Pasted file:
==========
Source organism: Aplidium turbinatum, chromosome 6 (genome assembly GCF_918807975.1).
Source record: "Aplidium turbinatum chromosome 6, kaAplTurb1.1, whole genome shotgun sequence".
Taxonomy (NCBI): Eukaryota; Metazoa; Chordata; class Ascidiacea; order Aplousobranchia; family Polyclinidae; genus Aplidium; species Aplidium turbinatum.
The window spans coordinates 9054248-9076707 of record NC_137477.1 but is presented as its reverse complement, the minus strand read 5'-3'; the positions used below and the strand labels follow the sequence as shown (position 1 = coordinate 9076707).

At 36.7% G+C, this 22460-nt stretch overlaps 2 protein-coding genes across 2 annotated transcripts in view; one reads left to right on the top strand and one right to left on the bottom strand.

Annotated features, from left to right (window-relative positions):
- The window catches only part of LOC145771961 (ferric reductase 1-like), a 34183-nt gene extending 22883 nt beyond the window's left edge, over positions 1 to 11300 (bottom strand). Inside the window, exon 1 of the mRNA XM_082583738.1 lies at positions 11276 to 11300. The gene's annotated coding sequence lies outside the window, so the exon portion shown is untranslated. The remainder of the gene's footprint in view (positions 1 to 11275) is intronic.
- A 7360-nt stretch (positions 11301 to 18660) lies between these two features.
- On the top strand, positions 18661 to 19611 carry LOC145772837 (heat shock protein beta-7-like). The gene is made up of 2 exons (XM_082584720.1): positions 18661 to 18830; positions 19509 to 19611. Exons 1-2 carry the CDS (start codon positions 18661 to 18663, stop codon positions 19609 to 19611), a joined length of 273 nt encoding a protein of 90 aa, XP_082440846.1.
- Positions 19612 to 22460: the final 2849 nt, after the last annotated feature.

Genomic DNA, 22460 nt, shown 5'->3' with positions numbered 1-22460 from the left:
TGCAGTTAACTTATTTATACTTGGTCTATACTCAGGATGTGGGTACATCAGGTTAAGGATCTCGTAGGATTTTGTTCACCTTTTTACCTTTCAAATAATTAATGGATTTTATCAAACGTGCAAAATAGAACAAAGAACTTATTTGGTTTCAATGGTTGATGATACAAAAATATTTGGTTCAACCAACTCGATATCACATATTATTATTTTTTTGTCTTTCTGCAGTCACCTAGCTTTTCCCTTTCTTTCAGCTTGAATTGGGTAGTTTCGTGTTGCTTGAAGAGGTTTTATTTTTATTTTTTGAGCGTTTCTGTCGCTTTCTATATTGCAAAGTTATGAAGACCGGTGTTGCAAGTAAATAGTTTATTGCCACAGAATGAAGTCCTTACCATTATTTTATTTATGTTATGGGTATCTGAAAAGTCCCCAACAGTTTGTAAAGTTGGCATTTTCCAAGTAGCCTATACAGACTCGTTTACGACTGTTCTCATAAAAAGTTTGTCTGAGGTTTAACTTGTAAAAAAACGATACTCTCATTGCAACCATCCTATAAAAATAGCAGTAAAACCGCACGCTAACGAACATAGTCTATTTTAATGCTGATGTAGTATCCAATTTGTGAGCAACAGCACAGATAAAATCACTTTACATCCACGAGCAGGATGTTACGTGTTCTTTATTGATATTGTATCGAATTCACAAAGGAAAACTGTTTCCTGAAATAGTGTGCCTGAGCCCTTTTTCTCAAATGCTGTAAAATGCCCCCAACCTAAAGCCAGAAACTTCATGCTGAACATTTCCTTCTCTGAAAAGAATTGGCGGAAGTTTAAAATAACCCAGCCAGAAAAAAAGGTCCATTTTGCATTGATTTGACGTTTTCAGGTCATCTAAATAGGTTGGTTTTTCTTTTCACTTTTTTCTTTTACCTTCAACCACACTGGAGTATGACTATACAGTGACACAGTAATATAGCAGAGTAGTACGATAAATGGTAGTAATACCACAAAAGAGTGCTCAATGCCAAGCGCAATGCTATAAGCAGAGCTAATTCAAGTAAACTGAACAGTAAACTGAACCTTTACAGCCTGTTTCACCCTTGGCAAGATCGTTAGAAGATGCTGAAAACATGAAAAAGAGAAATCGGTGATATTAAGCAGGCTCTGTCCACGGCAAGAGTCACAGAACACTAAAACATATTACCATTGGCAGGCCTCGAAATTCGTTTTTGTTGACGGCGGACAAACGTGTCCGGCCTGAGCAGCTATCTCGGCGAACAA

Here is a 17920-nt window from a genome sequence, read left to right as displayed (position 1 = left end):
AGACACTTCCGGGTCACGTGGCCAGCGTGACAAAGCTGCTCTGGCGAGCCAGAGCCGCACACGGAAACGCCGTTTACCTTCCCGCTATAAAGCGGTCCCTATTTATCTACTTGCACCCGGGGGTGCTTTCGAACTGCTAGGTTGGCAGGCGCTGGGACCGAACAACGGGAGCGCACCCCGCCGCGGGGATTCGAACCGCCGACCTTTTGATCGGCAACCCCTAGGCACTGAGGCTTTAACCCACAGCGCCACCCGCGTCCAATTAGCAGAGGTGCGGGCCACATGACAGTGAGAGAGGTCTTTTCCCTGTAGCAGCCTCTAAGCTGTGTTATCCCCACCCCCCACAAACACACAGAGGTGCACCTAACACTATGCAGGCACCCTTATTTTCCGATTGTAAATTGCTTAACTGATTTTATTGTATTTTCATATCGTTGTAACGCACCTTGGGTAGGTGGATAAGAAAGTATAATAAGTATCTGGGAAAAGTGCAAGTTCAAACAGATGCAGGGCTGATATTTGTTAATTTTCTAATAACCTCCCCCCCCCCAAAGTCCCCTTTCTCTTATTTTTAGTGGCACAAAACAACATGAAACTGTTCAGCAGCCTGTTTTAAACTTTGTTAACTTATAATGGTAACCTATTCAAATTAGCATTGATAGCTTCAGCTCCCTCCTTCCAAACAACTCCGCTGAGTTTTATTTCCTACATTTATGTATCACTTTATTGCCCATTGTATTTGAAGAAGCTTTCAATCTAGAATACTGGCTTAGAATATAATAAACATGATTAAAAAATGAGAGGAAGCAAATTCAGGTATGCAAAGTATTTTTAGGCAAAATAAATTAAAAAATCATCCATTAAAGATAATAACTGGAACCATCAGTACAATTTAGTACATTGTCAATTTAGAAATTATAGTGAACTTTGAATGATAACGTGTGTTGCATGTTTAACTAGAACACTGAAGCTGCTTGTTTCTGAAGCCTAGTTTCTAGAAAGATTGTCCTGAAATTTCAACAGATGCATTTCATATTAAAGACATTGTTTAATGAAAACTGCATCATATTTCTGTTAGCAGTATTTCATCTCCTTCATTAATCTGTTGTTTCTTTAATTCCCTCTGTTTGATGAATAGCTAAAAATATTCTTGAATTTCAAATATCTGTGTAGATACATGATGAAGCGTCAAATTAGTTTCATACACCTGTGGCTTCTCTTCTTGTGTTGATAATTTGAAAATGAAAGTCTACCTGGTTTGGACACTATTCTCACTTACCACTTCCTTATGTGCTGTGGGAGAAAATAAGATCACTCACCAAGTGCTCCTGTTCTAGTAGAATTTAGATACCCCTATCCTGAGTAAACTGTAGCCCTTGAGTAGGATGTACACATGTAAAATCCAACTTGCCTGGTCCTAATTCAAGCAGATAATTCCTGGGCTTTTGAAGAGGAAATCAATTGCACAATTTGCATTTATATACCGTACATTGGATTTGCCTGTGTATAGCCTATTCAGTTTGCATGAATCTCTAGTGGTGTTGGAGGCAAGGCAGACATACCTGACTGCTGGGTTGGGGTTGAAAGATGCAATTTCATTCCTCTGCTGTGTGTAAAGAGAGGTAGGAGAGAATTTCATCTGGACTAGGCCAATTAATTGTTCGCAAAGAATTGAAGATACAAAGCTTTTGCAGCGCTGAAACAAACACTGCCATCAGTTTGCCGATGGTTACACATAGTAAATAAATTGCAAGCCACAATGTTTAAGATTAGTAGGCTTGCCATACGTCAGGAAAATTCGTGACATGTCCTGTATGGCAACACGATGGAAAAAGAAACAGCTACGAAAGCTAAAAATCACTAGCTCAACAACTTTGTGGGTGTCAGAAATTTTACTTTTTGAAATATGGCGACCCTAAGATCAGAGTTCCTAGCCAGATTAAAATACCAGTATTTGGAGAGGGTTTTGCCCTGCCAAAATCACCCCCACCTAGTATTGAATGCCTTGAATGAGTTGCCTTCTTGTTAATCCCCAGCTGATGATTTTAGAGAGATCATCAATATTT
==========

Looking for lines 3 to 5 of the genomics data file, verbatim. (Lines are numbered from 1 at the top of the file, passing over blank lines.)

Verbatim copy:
Taxonomy (NCBI): Eukaryota; Metazoa; Chordata; class Ascidiacea; order Aplousobranchia; family Polyclinidae; genus Aplidium; species Aplidium turbinatum.
The window spans coordinates 9054248-9076707 of record NC_137477.1 but is presented as its reverse complement, the minus strand read 5'-3'; the positions used below and the strand labels follow the sequence as shown (position 1 = coordinate 9076707).

At 36.7% G+C, this 22460-nt stretch overlaps 2 protein-coding genes across 2 annotated transcripts in view; one reads left to right on the top strand and one right to left on the bottom strand.